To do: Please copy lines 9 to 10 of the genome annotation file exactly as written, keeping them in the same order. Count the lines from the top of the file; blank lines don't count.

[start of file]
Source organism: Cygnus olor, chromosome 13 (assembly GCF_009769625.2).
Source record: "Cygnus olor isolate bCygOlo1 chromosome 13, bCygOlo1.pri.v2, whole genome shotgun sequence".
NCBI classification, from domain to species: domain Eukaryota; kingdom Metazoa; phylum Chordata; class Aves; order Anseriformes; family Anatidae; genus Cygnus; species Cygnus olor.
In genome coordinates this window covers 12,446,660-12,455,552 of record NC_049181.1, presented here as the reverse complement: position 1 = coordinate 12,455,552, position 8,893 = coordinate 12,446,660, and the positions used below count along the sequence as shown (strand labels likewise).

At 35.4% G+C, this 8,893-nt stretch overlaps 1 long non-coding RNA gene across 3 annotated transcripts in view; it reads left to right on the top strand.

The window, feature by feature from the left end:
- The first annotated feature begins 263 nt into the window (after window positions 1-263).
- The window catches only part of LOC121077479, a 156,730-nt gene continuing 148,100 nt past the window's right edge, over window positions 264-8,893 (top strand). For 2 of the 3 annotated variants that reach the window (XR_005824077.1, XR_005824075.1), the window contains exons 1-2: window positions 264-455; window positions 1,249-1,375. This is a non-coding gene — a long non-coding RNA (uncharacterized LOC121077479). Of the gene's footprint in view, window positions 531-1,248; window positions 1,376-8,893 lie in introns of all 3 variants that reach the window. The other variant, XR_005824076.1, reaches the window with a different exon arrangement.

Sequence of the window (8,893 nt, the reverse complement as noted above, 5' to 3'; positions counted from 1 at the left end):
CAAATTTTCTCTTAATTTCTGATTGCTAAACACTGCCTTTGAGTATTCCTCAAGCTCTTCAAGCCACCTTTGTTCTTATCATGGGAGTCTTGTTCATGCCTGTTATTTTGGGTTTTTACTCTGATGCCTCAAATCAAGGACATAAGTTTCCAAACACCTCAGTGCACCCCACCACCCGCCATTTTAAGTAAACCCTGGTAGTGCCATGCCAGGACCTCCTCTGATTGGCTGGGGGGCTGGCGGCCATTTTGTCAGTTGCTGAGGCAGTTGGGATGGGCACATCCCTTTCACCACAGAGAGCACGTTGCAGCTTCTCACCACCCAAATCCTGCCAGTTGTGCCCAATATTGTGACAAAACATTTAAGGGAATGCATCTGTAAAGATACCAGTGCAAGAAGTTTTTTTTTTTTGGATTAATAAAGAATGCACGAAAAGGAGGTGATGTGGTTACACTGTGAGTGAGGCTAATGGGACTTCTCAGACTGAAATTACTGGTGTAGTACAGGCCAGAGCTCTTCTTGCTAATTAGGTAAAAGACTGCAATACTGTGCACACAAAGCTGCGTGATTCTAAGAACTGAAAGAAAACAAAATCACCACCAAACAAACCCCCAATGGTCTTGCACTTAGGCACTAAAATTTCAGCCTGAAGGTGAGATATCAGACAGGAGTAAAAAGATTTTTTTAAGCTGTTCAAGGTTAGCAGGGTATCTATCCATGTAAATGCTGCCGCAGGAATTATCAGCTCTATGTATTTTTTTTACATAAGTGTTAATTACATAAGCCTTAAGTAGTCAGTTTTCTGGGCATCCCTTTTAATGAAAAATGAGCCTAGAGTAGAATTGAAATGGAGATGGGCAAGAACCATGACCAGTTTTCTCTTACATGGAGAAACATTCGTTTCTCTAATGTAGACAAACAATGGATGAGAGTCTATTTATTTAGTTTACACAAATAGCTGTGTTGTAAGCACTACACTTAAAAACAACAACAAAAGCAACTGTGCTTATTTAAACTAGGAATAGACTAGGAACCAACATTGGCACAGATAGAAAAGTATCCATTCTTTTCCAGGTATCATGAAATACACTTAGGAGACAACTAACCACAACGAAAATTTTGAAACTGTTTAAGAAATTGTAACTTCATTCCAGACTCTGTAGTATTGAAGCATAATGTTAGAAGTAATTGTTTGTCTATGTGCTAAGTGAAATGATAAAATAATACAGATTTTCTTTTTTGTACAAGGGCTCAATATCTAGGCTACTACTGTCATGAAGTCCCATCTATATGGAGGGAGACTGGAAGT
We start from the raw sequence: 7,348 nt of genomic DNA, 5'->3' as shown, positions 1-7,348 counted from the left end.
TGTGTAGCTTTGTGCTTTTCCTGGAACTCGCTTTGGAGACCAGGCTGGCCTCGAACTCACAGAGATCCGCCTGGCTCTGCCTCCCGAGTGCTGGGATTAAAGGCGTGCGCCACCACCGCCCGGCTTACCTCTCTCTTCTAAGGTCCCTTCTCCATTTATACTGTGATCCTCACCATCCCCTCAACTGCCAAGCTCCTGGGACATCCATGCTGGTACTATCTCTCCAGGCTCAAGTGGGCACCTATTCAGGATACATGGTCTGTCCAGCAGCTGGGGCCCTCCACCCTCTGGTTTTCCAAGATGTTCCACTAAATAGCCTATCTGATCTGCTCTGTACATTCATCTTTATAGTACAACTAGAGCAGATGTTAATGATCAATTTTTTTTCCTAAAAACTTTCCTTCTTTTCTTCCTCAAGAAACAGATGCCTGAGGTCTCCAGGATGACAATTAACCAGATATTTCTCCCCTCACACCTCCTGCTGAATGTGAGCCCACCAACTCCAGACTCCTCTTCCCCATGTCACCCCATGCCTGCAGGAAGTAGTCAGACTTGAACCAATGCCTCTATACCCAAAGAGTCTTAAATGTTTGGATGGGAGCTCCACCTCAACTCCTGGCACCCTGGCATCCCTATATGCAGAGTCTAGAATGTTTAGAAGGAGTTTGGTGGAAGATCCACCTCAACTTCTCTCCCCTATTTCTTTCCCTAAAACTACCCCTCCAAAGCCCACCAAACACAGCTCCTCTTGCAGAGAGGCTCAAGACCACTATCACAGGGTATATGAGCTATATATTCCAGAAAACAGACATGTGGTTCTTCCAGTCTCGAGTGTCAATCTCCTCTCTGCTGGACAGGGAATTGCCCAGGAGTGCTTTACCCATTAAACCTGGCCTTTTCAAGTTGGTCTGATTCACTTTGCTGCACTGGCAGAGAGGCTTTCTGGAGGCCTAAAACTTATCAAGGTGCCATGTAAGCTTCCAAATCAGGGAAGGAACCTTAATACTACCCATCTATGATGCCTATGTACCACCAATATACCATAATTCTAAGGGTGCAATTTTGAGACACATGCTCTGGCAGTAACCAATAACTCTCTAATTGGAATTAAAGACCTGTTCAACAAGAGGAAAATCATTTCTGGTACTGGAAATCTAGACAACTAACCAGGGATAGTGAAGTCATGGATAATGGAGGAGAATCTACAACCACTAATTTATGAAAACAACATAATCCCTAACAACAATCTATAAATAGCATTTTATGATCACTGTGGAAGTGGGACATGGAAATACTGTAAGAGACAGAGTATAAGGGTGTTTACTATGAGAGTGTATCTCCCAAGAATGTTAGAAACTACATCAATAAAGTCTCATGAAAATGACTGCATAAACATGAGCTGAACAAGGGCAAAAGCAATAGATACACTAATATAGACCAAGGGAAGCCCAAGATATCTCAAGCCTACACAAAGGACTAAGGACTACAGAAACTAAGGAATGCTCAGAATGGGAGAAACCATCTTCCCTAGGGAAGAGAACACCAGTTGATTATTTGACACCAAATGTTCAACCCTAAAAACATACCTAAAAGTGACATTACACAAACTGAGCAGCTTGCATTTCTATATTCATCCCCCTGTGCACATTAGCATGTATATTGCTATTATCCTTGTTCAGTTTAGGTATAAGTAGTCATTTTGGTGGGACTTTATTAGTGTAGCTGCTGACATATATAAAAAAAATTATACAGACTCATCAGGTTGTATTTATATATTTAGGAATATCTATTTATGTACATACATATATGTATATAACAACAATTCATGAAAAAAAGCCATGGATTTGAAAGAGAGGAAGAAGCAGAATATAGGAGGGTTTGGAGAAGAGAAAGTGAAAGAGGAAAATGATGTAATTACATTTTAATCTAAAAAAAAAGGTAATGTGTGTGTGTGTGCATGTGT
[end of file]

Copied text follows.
Sequence of the window (8,893 nt, the reverse complement as noted above, 5' to 3'; positions counted from 1 at the left end):
CAAATTTTCTCTTAATTTCTGATTGCTAAACACTGCCTTTGAGTATTCCTCAAGCTCTTCAAGCCACCTTTGTTCTTATCATGGGAGTCTTGTTCATGCCTGTTATTTTGGGTTTTTACTCTGATGCCTCAAATCAAGGACATAAGTTTCCAAACACCTCAGTGCACCCCACCACCCGCCATTTTAAGTAAACCCTGGTAGTGCCATGCCAGGACCTCCTCTGATTGGCTGGGGGGCTGGCGGCCATTTTGTCAGTTGCTGAGGCAGTTGGGATGGGCACATCCCTTTCACCACAGAGAGCACGTTGCAGCTTCTCACCACCCAAATCCTGCCAGTTGTGCCCAATATTGTGACAAAACATTTAAGGGAATGCATCTGTAAAGATACCAGTGCAAGAAGTTTTTTTTTTTTGGATTAATAAAGAATGCACGAAAAGGAGGTGATGTGGTTACACTGTGAGTGAGGCTAATGGGACTTCTCAGACTGAAATTACTGGTGTAGTACAGGCCAGAGCTCTTCTTGCTAATTAGGTAAAAGACTGCAATACTGTGCACACAAAGCTGCGTGATTCTAAGAACTGAAAGAAAACAAAATCACCACCAAACAAACCCCCAATGGTCTTGCACTTAGGCACTAAAATTTCAGCCTGAAGGTGAGATATCAGACAGGAGTAAAAAGATTTTTTTAAGCTGTTCAAGGTTAGCAGGGTATCTATCCATGTAAATGCTGCCGCAGGAATTATCAGCTCTATGTATTTTTTTTACATAAGTGTTAATTACATAAGCCTTAAGTAGTCAGTTTTCTGGGCATCCCTTTTAATGAAAAATGAGCCTAGAGTAGAATTGAAATGGAGATGGGCAAGAACCATGACCAGTTTTCTCTTACATGGAGAAACATTCGTTTCTCTAATGTAGACAAACAATGGATGAGAGTCTATTTATTTAGTTTACACAAATAGCTGTGTTGTAAGCACTACACTTAAAAACAACAACAAAAGCAACTGTGCTTATTTAAACTAGGAATAGACTAGGAACCAACATTGGCACAGATAGAAAAGTATCCATTCTTTTCCAGGTATCATGAAATACACTTAGGAGACAACTAACCACAACGAAAATTTTGAAACTGTTTAAGAAATTGTAACTTCATTCCAGACTCTGTAGTATTGAAGCATAATGTTAGAAGTAATTGTTTGTCTATGTGCTAAGTGAAATGATAAAATAATACAGATTTTCTTTTTTGTACAAGGGCTCAATATCTAGGCTACTACTGTCATGAAGTCCCATCTATATGGAGGGAGACTGGAAGT